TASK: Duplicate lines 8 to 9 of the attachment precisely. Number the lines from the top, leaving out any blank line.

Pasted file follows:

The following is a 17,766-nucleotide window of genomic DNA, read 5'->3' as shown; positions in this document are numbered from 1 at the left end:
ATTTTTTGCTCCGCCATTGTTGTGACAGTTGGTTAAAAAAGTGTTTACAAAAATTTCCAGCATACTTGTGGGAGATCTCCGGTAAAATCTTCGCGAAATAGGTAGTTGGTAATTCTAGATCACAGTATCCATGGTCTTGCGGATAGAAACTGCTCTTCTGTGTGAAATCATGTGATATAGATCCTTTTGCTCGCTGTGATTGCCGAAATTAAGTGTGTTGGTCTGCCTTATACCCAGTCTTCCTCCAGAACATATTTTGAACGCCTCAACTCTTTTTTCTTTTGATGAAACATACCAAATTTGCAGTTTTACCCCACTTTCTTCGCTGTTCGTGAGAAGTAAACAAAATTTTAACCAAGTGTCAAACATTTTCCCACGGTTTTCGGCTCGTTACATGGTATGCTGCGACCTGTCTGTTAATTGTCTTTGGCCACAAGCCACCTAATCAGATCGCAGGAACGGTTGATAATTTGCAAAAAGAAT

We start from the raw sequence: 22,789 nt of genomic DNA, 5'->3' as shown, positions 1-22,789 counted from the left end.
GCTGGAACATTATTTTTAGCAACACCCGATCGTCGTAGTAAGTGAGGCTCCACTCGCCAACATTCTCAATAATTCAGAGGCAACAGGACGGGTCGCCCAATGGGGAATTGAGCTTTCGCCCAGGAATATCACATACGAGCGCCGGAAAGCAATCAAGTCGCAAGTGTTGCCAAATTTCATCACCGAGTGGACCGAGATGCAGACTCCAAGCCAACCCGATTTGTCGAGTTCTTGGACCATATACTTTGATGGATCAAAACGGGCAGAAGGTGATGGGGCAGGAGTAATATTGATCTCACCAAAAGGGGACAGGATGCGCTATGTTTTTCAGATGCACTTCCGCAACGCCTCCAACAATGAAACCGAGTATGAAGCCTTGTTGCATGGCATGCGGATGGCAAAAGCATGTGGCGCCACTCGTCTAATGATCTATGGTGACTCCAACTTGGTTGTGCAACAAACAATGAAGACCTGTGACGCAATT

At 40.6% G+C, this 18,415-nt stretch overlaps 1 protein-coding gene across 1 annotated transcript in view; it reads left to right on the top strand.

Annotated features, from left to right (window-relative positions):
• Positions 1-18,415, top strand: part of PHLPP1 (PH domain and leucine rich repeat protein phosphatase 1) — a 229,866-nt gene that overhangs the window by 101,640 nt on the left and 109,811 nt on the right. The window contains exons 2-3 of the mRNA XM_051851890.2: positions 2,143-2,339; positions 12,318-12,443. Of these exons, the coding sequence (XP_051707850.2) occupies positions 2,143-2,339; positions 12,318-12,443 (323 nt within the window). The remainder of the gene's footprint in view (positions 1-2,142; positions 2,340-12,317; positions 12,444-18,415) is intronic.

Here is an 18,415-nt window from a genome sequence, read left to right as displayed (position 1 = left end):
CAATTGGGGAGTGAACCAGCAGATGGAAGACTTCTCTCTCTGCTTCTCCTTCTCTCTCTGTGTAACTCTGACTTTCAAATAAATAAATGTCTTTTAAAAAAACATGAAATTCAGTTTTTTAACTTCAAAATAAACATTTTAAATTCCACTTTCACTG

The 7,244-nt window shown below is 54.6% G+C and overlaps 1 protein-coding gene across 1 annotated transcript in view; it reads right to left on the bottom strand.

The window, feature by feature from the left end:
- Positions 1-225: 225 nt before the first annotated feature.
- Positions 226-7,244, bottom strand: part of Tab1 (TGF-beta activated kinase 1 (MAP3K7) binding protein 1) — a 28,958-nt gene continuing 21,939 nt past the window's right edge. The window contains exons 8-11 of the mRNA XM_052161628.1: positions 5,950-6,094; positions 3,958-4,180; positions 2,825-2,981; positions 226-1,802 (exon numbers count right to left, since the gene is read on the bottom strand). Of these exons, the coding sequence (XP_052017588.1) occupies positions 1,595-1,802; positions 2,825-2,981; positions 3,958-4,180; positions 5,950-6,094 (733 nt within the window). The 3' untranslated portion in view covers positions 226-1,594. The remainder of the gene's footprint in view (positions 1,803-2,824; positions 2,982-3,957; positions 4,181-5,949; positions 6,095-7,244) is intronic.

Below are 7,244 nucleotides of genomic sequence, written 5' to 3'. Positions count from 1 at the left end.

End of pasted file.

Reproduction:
Here is an 18,415-nt window from a genome sequence, read left to right as displayed (position 1 = left end):
CAATTGGGGAGTGAACCAGCAGATGGAAGACTTCTCTCTCTGCTTCTCCTTCTCTCTCTGTGTAACTCTGACTTTCAAATAAATAAATGTCTTTTAAAAAAACATGAAATTCAGTTTTTTAACTTCAAAATAAACATTTTAAATTCCACTTTCACTG